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Vol. LXV, No. 46
Wednesday, November 16, 2011
Coldwell Banker Princeton Office

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Township Backs Arts and Entertainment Zone

Ellen Gilbert

At its Monday evening meeting, Township Committee unanimously passed an ordinance supporting the creation, led by Princeton University, of an Arts, Education, and Transit (AET) zone within the Township. Committeewoman Liz Lempert, whose husband is employed by the University, recused herself from the vote.

Prior to the Committee’s vote, architect Ron McCoy responded to previous concerns expressed about the construction and use of a fly tower at the proposed performing arts center.

A fly system is a system of ropes, counterweights, pulleys, and other related devices within a theater that enables a technical crew to quickly move components such as curtains, lights, and set pieces on and off stage by moving them vertically between the stage and the large opening above the stage. The presence of a fly tower would enable the new performance hall to accommodate a range of theatrical and musical performances that are not currently possible at Matthews.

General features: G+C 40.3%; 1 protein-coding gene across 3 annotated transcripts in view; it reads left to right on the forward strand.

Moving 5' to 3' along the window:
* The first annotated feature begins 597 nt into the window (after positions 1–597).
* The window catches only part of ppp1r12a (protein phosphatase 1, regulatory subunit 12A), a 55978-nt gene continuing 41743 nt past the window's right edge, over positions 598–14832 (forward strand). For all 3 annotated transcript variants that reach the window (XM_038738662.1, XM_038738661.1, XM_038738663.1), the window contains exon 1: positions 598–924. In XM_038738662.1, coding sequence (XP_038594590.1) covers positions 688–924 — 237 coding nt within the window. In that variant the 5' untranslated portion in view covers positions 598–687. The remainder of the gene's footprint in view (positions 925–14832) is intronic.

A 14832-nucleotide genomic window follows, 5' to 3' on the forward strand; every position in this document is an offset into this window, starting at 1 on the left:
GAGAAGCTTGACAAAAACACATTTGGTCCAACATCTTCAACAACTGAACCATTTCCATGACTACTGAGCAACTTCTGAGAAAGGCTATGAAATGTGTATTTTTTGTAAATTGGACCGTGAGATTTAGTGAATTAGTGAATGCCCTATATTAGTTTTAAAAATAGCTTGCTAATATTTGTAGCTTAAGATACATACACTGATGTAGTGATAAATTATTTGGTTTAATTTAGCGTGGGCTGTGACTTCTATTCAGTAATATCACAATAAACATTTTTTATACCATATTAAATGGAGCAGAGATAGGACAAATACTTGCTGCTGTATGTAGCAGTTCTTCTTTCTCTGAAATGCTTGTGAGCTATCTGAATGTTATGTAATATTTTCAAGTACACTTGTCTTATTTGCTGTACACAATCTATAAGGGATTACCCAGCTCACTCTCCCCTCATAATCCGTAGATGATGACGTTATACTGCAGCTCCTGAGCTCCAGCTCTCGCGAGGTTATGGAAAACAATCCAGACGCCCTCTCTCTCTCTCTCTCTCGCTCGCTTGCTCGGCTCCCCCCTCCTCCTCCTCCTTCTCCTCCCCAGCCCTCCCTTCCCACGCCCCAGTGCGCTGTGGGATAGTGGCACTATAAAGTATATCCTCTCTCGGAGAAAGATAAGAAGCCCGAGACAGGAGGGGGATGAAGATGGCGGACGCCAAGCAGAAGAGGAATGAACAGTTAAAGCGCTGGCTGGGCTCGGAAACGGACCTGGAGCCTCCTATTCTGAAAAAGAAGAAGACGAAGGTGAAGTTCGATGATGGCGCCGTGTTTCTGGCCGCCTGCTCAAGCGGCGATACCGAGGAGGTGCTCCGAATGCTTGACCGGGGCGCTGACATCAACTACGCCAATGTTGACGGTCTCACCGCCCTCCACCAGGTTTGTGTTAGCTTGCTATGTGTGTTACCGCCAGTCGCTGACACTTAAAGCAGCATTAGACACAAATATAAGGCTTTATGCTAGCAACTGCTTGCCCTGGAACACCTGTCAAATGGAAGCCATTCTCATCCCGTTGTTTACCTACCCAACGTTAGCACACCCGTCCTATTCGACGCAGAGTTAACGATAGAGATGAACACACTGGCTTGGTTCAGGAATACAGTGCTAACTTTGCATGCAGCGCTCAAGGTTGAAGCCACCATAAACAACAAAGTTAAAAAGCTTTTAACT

Mr. McCoy noted that the site of the proposed performance hall drops approximately 40 feet, mitigating the actual height of the fly tower, which will be just under 100 feet. The 150-foot wide performance hall will accommodate between 650 and 800 people, making it larger than the Berlind Theatre, which seats about 360; slightly smaller than Richardson Auditorium, which holds 885 people, and significantly smaller than 1,100 seat Matthews Theatre.

“It’s been a long, and in many ways fascinating process,” observed Princeton University Vice President Bob Durkee, speaking of the many meetings and conversations about the AET that have been held over the last five years. Suggesting, perhaps, that these discussions may have clouded the original intent of the AET zone, he noted that Monday’s meeting “brings back the question of the arts,” and the fact that the AET neighborhood would bring the kinds of facilities that don’t currently exist in Princeton and are infrequently found elsewhere. Princeton Symphony Orchestra Executive Director Melanie Clarke and McCarter Theatre Board of Directors President Brian McDonald both spoke with enthusiasm about the AET’s potentially positive effect on collaborations and the availability of rehearsal space.

In other business on Monday evening. the Committee approved a bid rejection for police vehicles, marking, according to Mayor Chad Goerner, the “first benefit” of last week’s consolidation vote.

A work session on a 9/11 World Trade Center Memorial was tabled for Township Committee’s next meeting, on Monday, December 5.

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